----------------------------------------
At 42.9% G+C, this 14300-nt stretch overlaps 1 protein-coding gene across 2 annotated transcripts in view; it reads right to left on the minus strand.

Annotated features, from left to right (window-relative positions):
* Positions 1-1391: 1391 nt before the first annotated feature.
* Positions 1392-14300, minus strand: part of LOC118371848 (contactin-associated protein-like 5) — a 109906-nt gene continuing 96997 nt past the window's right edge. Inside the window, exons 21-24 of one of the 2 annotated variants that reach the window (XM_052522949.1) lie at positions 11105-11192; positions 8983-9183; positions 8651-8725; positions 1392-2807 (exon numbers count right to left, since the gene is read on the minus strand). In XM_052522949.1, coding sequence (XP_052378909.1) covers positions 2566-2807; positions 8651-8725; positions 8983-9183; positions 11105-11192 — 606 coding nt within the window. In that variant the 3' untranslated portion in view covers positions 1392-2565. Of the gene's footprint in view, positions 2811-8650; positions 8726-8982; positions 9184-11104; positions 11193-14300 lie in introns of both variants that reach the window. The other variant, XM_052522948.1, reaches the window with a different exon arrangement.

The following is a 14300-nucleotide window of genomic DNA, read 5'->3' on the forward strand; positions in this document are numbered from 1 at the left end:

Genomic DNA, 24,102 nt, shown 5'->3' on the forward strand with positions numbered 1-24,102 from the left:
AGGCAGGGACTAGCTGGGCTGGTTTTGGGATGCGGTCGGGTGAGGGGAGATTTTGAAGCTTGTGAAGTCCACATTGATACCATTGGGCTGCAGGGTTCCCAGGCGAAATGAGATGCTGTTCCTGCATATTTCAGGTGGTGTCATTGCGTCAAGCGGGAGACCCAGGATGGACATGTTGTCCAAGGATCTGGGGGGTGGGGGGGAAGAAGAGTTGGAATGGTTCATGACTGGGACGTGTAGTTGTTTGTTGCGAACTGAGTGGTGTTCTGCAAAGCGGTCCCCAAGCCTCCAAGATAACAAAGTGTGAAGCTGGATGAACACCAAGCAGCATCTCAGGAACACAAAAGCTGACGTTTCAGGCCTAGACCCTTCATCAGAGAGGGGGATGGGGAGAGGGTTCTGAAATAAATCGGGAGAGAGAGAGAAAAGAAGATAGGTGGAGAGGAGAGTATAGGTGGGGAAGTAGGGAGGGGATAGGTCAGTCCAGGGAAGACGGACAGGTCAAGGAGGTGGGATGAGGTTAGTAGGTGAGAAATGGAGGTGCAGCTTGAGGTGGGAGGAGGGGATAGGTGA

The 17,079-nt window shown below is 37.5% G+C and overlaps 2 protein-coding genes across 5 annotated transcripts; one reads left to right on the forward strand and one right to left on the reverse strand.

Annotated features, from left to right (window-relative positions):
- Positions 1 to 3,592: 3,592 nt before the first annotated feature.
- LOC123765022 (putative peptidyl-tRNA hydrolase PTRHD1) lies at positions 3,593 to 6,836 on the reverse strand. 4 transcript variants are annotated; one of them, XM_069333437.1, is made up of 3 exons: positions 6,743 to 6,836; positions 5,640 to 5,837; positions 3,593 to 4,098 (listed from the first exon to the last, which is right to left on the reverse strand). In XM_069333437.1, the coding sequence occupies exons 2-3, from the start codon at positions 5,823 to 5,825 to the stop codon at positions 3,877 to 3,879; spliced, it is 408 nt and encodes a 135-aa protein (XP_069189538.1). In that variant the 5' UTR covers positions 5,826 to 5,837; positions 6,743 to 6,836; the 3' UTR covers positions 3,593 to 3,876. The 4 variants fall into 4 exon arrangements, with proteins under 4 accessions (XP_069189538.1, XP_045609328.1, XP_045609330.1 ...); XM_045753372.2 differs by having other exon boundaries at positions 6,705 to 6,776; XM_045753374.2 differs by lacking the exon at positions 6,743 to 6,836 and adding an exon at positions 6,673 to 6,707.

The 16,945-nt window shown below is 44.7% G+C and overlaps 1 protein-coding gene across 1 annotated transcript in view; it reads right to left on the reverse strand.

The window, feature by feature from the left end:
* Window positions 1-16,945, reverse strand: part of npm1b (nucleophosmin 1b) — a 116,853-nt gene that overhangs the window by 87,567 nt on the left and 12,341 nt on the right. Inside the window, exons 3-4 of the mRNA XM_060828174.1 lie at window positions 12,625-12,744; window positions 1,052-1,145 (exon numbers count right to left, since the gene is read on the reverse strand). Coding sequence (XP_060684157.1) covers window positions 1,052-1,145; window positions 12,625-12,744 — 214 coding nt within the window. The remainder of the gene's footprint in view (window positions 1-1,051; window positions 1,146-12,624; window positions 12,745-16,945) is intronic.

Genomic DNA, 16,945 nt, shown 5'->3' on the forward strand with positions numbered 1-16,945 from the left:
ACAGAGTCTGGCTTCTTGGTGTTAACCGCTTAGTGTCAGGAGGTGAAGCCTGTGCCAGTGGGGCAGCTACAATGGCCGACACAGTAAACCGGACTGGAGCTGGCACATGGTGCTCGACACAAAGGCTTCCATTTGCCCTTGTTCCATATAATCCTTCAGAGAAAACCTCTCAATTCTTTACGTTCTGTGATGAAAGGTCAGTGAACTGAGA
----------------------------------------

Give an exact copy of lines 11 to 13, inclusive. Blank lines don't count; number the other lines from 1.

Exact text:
- LOC123765022 (putative peptidyl-tRNA hydrolase PTRHD1) lies at positions 3,593 to 6,836 on the reverse strand. 4 transcript variants are annotated; one of them, XM_069333437.1, is made up of 3 exons: positions 6,743 to 6,836; positions 5,640 to 5,837; positions 3,593 to 4,098 (listed from the first exon to the last, which is right to left on the reverse strand). In XM_069333437.1, the coding sequence occupies exons 2-3, from the start codon at positions 5,823 to 5,825 to the stop codon at positions 3,877 to 3,879; spliced, it is 408 nt and encodes a 135-aa protein (XP_069189538.1). In that variant the 5' UTR covers positions 5,826 to 5,837; positions 6,743 to 6,836; the 3' UTR covers positions 3,593 to 3,876. The 4 variants fall into 4 exon arrangements, with proteins under 4 accessions (XP_069189538.1, XP_045609328.1, XP_045609330.1 ...); XM_045753372.2 differs by having other exon boundaries at positions 6,705 to 6,776; XM_045753374.2 differs by lacking the exon at positions 6,743 to 6,836 and adding an exon at positions 6,673 to 6,707.

The 16,945-nt window shown below is 44.7% G+C and overlaps 1 protein-coding gene across 1 annotated transcript in view; it reads right to left on the reverse strand.

The window, feature by feature from the left end: